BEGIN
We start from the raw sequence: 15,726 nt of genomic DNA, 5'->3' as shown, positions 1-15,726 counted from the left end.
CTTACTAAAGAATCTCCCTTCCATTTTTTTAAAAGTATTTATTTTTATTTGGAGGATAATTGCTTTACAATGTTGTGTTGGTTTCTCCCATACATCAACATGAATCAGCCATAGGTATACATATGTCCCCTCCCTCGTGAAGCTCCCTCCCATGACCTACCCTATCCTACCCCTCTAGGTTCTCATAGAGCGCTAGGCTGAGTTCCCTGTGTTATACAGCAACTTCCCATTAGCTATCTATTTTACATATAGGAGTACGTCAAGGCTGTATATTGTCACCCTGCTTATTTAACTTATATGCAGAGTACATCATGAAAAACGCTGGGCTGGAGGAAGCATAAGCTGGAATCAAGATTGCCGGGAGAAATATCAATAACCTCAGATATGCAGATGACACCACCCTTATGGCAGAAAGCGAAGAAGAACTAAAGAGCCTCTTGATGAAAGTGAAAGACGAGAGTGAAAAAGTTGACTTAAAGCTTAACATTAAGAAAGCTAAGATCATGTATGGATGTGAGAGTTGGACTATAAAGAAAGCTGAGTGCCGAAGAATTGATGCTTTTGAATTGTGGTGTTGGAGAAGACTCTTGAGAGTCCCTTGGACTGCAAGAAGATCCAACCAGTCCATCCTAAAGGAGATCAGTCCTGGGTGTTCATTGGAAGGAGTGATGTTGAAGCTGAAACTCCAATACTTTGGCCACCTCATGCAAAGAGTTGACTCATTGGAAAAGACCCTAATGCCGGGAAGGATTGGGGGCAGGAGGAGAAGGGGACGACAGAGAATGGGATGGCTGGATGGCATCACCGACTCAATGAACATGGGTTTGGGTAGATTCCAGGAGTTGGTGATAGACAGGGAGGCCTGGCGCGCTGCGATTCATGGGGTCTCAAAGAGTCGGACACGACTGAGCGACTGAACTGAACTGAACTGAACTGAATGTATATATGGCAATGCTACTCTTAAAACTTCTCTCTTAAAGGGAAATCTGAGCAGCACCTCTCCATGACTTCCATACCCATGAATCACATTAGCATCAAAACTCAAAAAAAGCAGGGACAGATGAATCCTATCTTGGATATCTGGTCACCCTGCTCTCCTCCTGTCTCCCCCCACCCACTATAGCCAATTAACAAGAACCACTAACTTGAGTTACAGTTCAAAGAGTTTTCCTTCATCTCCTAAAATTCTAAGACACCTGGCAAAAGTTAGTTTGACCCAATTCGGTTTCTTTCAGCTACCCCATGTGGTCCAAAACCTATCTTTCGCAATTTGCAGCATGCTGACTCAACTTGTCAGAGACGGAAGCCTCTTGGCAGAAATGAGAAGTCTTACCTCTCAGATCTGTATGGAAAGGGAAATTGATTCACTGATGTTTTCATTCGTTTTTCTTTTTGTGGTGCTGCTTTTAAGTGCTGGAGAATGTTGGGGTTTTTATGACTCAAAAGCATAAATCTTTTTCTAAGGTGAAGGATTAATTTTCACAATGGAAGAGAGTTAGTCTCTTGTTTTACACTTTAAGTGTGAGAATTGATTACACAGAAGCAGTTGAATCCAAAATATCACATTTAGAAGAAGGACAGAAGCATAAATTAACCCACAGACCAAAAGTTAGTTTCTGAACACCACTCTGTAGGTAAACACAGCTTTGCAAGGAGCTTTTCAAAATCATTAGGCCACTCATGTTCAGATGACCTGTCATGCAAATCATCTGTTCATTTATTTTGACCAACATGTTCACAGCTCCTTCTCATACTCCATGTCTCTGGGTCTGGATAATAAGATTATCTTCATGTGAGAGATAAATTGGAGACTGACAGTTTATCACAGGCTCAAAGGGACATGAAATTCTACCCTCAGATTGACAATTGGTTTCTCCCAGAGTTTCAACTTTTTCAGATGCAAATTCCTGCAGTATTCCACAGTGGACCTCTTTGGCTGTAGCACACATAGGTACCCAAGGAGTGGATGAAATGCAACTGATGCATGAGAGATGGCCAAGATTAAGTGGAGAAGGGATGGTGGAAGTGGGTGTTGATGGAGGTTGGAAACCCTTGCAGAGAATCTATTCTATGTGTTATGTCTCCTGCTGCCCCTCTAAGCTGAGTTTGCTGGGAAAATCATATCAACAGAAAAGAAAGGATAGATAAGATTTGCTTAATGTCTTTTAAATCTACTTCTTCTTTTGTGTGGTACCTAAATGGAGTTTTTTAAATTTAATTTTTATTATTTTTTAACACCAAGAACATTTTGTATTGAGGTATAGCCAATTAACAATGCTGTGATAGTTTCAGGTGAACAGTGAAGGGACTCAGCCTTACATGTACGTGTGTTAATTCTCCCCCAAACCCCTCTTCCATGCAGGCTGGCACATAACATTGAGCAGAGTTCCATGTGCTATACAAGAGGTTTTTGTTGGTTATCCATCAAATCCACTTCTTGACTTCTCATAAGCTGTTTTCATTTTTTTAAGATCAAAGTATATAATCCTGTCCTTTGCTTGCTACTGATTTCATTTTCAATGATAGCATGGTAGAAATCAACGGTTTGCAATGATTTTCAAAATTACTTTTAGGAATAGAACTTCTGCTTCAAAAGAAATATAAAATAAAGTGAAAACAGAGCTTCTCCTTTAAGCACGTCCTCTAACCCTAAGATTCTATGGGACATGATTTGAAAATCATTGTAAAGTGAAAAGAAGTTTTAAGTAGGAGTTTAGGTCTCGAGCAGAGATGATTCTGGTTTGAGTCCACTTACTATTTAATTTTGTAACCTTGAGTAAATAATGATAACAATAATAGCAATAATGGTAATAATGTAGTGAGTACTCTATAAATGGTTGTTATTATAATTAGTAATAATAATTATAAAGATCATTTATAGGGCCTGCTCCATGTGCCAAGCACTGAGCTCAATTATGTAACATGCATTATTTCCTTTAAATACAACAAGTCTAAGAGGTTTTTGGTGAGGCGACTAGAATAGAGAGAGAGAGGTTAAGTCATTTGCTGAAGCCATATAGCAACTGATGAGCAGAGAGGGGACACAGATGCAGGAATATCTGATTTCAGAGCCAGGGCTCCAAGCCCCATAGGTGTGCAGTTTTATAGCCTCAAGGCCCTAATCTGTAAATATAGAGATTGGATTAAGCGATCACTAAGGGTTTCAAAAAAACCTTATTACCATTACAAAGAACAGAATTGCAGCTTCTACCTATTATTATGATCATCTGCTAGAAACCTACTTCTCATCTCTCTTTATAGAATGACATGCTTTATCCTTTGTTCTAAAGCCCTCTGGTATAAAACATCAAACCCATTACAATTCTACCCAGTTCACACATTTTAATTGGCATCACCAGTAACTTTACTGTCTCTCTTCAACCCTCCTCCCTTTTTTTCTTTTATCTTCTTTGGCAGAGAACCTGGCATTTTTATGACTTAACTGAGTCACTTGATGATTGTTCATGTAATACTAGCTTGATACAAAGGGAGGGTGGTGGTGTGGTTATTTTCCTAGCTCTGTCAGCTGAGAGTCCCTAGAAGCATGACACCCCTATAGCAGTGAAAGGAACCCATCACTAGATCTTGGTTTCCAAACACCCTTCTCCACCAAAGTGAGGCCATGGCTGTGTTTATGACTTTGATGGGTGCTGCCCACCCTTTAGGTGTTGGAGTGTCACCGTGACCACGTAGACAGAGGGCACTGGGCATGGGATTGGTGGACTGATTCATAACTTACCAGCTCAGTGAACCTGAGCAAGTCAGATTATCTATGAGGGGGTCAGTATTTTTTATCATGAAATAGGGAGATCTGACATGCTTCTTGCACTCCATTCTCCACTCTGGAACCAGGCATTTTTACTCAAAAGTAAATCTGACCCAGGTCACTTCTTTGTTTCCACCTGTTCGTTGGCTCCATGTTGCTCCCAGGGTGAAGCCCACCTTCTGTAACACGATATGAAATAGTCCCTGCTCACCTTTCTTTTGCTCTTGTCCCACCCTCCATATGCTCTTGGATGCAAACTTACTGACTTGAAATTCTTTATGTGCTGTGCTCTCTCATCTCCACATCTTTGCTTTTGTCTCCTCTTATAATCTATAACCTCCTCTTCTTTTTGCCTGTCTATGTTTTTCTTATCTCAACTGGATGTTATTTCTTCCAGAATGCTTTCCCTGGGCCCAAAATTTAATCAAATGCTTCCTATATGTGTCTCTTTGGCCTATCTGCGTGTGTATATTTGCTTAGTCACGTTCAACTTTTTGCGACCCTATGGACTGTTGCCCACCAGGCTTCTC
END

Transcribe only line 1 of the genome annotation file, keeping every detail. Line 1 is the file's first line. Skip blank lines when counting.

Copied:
We start from the raw sequence: 15,726 nt of genomic DNA, 5'->3' as shown, positions 1-15,726 counted from the left end.